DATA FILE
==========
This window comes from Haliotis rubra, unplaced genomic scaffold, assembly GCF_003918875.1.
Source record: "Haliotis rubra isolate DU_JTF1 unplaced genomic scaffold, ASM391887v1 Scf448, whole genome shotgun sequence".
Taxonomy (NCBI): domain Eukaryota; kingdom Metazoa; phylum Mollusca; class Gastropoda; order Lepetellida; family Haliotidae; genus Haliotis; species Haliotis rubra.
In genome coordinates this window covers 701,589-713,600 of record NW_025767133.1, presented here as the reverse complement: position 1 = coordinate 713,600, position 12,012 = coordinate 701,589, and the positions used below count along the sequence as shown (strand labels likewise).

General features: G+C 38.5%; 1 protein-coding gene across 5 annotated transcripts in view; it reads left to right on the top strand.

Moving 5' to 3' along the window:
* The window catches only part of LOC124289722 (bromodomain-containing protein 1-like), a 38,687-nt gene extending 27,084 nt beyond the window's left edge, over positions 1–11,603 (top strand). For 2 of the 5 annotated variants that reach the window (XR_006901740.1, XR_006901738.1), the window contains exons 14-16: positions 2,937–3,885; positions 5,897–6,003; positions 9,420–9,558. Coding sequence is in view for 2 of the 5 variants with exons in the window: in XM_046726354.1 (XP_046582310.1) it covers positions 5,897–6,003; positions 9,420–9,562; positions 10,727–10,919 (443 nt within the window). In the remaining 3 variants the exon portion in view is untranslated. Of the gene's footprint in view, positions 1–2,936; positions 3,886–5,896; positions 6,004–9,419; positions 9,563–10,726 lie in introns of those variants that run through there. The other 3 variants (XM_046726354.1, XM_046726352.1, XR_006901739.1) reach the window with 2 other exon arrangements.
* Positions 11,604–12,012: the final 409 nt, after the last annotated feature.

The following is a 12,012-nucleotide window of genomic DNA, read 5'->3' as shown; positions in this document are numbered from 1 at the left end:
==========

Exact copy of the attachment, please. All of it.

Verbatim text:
This window comes from Haliotis rubra, unplaced genomic scaffold, assembly GCF_003918875.1.
Source record: "Haliotis rubra isolate DU_JTF1 unplaced genomic scaffold, ASM391887v1 Scf448, whole genome shotgun sequence".
Taxonomy (NCBI): domain Eukaryota; kingdom Metazoa; phylum Mollusca; class Gastropoda; order Lepetellida; family Haliotidae; genus Haliotis; species Haliotis rubra.
In genome coordinates this window covers 701,589-713,600 of record NW_025767133.1, presented here as the reverse complement: position 1 = coordinate 713,600, position 12,012 = coordinate 701,589, and the positions used below count along the sequence as shown (strand labels likewise).

General features: G+C 38.5%; 1 protein-coding gene across 5 annotated transcripts in view; it reads left to right on the top strand.

Moving 5' to 3' along the window:
* The window catches only part of LOC124289722 (bromodomain-containing protein 1-like), a 38,687-nt gene extending 27,084 nt beyond the window's left edge, over positions 1–11,603 (top strand). For 2 of the 5 annotated variants that reach the window (XR_006901740.1, XR_006901738.1), the window contains exons 14-16: positions 2,937–3,885; positions 5,897–6,003; positions 9,420–9,558. Coding sequence is in view for 2 of the 5 variants with exons in the window: in XM_046726354.1 (XP_046582310.1) it covers positions 5,897–6,003; positions 9,420–9,562; positions 10,727–10,919 (443 nt within the window). In the remaining 3 variants the exon portion in view is untranslated. Of the gene's footprint in view, positions 1–2,936; positions 3,886–5,896; positions 6,004–9,419; positions 9,563–10,726 lie in introns of those variants that run through there. The other 3 variants (XM_046726354.1, XM_046726352.1, XR_006901739.1) reach the window with 2 other exon arrangements.
* Positions 11,604–12,012: the final 409 nt, after the last annotated feature.

The following is a 12,012-nucleotide window of genomic DNA, read 5'->3' as shown; positions in this document are numbered from 1 at the left end: